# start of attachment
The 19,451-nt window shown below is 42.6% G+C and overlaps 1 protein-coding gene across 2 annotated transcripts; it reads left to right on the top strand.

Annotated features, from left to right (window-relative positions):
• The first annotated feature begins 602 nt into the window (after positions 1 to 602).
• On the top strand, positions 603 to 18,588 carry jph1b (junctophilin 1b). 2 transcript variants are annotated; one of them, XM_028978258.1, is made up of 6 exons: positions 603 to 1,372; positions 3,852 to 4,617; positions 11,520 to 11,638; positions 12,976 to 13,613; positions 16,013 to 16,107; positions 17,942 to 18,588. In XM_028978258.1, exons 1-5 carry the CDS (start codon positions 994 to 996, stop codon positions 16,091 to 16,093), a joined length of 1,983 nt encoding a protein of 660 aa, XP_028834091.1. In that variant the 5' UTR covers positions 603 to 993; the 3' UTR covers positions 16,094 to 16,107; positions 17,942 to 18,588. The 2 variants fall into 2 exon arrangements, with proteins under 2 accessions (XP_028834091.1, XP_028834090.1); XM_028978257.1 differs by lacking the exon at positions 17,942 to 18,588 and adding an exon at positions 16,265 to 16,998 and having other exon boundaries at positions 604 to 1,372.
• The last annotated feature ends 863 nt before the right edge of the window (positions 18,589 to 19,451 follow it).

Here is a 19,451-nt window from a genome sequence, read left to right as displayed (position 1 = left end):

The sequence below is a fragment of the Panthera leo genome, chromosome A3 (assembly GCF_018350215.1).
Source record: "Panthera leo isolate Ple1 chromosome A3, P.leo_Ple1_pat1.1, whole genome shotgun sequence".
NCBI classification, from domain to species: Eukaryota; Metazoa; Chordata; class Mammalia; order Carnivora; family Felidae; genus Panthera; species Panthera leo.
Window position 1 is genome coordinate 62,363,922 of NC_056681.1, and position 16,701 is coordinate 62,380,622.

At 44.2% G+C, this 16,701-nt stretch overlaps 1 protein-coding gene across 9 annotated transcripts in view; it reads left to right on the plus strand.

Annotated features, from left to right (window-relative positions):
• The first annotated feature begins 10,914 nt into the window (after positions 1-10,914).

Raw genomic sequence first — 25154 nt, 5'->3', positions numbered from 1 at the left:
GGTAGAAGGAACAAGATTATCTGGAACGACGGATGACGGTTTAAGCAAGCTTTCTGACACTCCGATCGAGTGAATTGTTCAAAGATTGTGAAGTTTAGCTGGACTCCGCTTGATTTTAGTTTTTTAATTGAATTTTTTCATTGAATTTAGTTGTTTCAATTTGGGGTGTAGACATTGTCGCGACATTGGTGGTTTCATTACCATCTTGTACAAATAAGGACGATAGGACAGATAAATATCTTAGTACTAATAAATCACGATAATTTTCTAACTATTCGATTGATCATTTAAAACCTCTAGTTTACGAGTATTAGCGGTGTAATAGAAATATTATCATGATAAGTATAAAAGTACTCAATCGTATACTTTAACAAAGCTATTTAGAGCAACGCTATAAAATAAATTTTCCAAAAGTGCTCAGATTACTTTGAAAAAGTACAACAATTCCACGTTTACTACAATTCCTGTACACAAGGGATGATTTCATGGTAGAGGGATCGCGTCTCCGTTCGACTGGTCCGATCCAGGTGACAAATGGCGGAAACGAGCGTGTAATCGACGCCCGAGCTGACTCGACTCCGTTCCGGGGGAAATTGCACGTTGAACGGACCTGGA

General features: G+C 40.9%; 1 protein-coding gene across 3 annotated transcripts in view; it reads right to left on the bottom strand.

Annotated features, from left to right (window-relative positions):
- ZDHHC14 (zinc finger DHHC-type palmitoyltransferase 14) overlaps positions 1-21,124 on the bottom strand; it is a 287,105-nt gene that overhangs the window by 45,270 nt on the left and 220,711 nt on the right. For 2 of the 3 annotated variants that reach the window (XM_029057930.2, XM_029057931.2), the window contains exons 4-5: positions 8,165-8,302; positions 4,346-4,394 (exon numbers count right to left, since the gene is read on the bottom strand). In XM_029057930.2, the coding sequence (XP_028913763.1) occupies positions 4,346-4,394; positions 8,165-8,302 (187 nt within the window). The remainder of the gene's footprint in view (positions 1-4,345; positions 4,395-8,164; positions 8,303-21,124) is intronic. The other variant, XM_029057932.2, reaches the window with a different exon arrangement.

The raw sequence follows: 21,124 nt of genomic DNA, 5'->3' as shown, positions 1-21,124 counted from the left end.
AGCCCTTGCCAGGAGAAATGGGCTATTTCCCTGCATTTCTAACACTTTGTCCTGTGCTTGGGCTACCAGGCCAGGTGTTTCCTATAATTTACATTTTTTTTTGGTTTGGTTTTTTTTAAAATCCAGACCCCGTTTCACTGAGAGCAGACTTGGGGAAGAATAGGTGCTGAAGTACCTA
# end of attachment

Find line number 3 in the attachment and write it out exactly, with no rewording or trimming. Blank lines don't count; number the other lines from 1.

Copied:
• The first annotated feature begins 602 nt into the window (after positions 1 to 602).